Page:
BUFFALO, N.Y. (WKBW) — New York Attorney General Letitia James has secured $400,000 from Wegmans after a data breach exposed the personal information of over three million customers, including over 830,000 New Yorkers.
In June 2021 Wegmans notified its customers of a database configuration issue that left customer information open to potential outside access.
According to Wegmans the information involved was:
- Phone numbers
- Birth dates
- Shoppers Club numbers
- Email addresses and passwords to Wegmans.com accounts
According to Wegmans, the actual characters of the passwords were not contained in the databases and "social security numbers were not impacted (Wegmans does not collect this information from its customers) nor was any payment card or banking information involved."
“Wegmans failed to safely store and seal its consumers’ personal information, instead it left sensitive information out in the open for years. Today, Wegmans is paying the price for recklessly handling and exposing millions of consumers’ personal information on the internet. In the 21st century, there’s no excuse for companies to have poor cybersecurity systems and practices that hurt consumers.”
As a result of AG James' action, Wegmans is required to pay New York $400,000 in penalties and must do the following:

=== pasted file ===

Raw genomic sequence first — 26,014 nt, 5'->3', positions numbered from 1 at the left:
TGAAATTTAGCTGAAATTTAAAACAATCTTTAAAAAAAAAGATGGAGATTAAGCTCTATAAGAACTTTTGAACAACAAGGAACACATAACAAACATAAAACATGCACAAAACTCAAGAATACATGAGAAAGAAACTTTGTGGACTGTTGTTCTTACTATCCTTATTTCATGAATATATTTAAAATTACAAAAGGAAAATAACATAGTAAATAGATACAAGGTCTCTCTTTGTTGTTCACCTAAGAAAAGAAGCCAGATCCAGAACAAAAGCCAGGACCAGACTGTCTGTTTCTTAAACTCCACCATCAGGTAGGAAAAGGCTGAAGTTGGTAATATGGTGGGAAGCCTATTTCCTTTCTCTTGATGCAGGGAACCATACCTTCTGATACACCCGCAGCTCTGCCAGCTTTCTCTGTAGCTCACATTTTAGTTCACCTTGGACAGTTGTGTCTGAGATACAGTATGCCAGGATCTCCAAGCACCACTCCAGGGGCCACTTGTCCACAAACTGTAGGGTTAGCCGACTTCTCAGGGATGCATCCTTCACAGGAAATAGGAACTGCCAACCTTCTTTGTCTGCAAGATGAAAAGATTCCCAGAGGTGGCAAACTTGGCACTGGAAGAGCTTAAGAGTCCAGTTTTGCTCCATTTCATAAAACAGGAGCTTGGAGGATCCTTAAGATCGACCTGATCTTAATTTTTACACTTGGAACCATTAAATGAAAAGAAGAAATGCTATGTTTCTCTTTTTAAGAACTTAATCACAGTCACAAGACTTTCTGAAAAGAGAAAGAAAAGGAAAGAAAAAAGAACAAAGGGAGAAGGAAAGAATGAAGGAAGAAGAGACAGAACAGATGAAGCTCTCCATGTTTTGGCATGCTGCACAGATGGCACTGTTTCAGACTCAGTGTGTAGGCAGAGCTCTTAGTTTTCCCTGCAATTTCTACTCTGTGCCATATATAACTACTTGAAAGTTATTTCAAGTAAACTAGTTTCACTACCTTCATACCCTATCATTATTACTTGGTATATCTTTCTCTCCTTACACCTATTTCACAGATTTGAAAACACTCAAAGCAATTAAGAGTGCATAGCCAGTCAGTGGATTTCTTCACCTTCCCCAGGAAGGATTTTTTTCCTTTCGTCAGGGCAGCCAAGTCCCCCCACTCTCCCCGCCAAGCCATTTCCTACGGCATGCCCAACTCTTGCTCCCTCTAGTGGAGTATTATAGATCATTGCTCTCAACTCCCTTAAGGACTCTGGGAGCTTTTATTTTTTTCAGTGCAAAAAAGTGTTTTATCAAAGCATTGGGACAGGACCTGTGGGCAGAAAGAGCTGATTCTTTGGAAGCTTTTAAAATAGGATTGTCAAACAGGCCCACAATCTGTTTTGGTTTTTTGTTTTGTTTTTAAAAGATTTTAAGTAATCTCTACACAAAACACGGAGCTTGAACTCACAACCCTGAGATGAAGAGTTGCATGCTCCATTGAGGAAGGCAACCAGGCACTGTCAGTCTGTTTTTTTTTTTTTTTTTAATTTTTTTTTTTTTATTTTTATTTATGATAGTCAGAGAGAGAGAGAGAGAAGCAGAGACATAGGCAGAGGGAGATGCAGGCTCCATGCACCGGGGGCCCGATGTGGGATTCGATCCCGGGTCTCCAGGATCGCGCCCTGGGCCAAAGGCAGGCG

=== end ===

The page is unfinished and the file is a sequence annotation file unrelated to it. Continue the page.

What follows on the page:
- Maintaining a comprehensive information security program that includes regular updates to keep pace with changes in technology and security threats and reporting security risks to the company's leadership;
- Maintaining appropriate asset management practices, including maintaining an inventory of all cloud assets;
- Establishing policies and procedures to ensure all cloud assets containing personal information have appropriate access controls to limit access to such information;
- Developing a penetration testing program that includes at least one annual comprehensive penetration test of Wegmans’ cloud environment;
- Implementing centralized logging and monitoring of cloud asset activity, including logs that are readily accessible for a period of at least 90 days and stored for at least one year from the date the activity was logged;
- Establishing appropriate password policies and procedures for customer accounts, including hashing stored passwords with a hashing algorithm and salting policy commensurate with NIST standards, encouraging customers to use strong passwords, educating customers on the benefits of multifactor authentication, and prohibiting password reuse;
- Maintaining a reasonable vulnerability disclosure program that allows third parties, such as security researchers, to disclose vulnerabilities;
- Establishing appropriate practices for customer account management and authentication, including notice, a security challenge, or re-authentication for account changes; and,
- Updating its data collection and retention practices, including only collecting a customer’s personal information when there is a reasonable business purpose for collection and deleting personal information when there is no longer a reasonable business purpose to retain such information — for information collected prior to the effective date of the agreement, Wegmans will permanently delete all personal information for which no reasonable purpose exists within 240 days of the effective date.